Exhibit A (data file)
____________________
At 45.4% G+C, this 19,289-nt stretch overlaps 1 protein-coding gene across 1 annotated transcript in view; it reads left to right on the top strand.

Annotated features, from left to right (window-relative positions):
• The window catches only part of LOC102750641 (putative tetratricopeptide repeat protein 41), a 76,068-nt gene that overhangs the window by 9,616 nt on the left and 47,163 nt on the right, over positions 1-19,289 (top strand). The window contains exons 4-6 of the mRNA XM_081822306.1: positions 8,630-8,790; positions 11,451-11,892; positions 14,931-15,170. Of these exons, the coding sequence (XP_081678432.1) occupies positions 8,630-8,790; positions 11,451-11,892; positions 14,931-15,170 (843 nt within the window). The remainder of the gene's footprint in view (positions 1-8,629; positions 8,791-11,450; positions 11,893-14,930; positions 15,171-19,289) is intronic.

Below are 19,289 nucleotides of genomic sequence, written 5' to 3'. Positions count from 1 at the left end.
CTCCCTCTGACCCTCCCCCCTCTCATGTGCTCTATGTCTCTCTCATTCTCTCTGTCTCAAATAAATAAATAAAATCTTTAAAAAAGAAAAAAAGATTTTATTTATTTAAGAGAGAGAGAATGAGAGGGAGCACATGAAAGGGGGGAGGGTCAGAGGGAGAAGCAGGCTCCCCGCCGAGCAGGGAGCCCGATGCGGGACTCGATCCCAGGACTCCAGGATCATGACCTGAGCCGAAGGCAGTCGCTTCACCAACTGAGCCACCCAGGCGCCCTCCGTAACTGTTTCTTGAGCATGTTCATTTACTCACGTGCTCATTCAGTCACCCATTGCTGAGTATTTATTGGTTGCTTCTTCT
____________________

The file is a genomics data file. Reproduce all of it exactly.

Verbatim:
At 45.4% G+C, this 19,289-nt stretch overlaps 1 protein-coding gene across 1 annotated transcript in view; it reads left to right on the top strand.

Annotated features, from left to right (window-relative positions):
• The window catches only part of LOC102750641 (putative tetratricopeptide repeat protein 41), a 76,068-nt gene that overhangs the window by 9,616 nt on the left and 47,163 nt on the right, over positions 1-19,289 (top strand). The window contains exons 4-6 of the mRNA XM_081822306.1: positions 8,630-8,790; positions 11,451-11,892; positions 14,931-15,170. Of these exons, the coding sequence (XP_081678432.1) occupies positions 8,630-8,790; positions 11,451-11,892; positions 14,931-15,170 (843 nt within the window). The remainder of the gene's footprint in view (positions 1-8,629; positions 8,791-11,450; positions 11,893-14,930; positions 15,171-19,289) is intronic.

Below are 19,289 nucleotides of genomic sequence, written 5' to 3'. Positions count from 1 at the left end.
CTCCCTCTGACCCTCCCCCCTCTCATGTGCTCTATGTCTCTCTCATTCTCTCTGTCTCAAATAAATAAATAAAATCTTTAAAAAAGAAAAAAAGATTTTATTTATTTAAGAGAGAGAGAATGAGAGGGAGCACATGAAAGGGGGGAGGGTCAGAGGGAGAAGCAGGCTCCCCGCCGAGCAGGGAGCCCGATGCGGGACTCGATCCCAGGACTCCAGGATCATGACCTGAGCCGAAGGCAGTCGCTTCACCAACTGAGCCACCCAGGCGCCCTCCGTAACTGTTTCTTGAGCATGTTCATTTACTCACGTGCTCATTCAGTCACCCATTGCTGAGTATTTATTGGTTGCTTCTTCT